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Value Partners favors China’s new economy equities

Despite headwinds in China's tech industry, the firm has a tilt toward internet, healthcare, 5G and electronic component makers.
Yu Chenjun, Value Partners

Speaking at a recent media event in Hong Kong, senior fund manager Yu Chen Jun said he believes China’s economic recovery will be clearly evident in the second half of the year. Moreover, he believes A-shares and Hong Kong-listed mainland companies have, on average, attractive valuations.

Yu uses a bottom up stock selection approach and he favors sectors with revenues driven by domestic demand. “Companies that exhibit healthy business normalisation from the public health crisis and have long-term resilience are also in favor,” Yu said.

He is overweight on new economy sectors such as internet, healthcare, electronic vehicle component makers and the 5G-network.

“Asian countries, including China, have the largest number of internet users and China is the home for several internet giants, such as Alibaba, Tencent and Byte Dance, all of which keep expanding their business,” Yu said.

However, China faces significant headwinds to technology development. The US-China conflict involving Hua Wei has impacted that company’s efforts to sell its 5G systems in the West. China has also been setback in trying to boost semiconductor production. US chipmaker Global Foundries has recently shut its massive joint venture semiconductor factory in Chengdu, which never ramped up.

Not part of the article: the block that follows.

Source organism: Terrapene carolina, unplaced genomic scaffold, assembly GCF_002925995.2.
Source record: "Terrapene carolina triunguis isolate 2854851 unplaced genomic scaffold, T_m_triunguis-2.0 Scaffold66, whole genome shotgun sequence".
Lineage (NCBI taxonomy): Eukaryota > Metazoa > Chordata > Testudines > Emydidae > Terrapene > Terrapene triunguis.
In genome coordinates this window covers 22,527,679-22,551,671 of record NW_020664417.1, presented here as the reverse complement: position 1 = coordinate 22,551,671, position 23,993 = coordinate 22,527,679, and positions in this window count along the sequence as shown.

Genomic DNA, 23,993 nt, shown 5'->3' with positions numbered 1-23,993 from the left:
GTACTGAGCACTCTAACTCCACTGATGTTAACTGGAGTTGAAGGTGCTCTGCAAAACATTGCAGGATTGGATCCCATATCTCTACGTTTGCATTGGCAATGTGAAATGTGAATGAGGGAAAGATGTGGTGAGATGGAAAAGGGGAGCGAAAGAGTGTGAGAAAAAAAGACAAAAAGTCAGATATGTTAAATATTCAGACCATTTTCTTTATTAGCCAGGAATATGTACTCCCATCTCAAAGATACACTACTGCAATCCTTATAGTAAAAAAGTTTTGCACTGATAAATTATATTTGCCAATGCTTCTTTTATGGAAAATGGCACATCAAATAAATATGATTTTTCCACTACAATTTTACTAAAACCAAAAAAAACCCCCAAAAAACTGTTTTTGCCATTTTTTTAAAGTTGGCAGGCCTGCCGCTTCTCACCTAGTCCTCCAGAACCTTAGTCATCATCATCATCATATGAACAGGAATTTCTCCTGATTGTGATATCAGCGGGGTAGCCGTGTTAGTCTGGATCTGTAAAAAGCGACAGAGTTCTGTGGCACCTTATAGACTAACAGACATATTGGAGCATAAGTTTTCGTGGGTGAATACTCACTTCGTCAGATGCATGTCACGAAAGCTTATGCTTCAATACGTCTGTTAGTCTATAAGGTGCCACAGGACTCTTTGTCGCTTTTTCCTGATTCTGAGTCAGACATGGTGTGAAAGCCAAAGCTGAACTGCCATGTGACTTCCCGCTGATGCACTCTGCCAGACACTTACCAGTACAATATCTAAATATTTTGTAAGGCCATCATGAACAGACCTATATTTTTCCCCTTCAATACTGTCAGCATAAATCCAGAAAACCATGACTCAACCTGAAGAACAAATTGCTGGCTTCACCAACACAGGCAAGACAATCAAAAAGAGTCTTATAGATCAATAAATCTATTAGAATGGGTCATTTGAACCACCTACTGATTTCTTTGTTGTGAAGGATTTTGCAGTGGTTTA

Turning to the healthcare sector, Yu believes the pharmaceutical industry in Greater China is in the beginning stages. “As of the end of September 2019, the industry accounted for only 6% of A-shares, and there is huge room for future development.”

Yu manages the Chinese Mainland Focus Fund, which was launched in 2003. In 2020, the fund has returned 8.31% year-to-date, outperforming the benchmark, MSCI China (-1.61%) and its sector (-2.39%), according to FE Fundinfo (three-year chart below).

The top ten holdings include Alibaba (6.7%), Tencent (4.3%) and Gree Electric Appliances (4.3%), according to its factsheet.

“One reason that why we invest more in Alibaba than Tencent is that the Alibaba’s valuations are cheaper,” Yu explained.

“Another reason is that Tencent has benefited much from the coronavirus as many people stay at home playing games. Later, Tencent may have more pressure on their business,” he added.

Old economy

At the same time, the firm is underweight the financial sector, including banks, insurance and securities, as well as the commodities sector.

“For banks, in an interest rate cut environment while the economy is under relatively high pressure, there could be bad loans in the future,” Yu said.

Insurance has the nature of a consumption play, and when people are worried about the economic recovery, the need for insurance would be reduced, he said.

In terms of commodities, Yu noted that steel, cement and coal are in overcapacity in China.

“China’s infrastructure construction is already good enough and there is not much need for new railways and highways in many places,” he said.

Regarding risks, Yu mentioned that in the next six months, the high valuations of certain A-shares, such as tech and semiconductor companies, is a concern.


The Chinese Mainland Focus Fund vs category average and benchmark

Source: FE Fundinfo. In US dollars, three-year cumulative performance.

Part of the Mark Allen Group.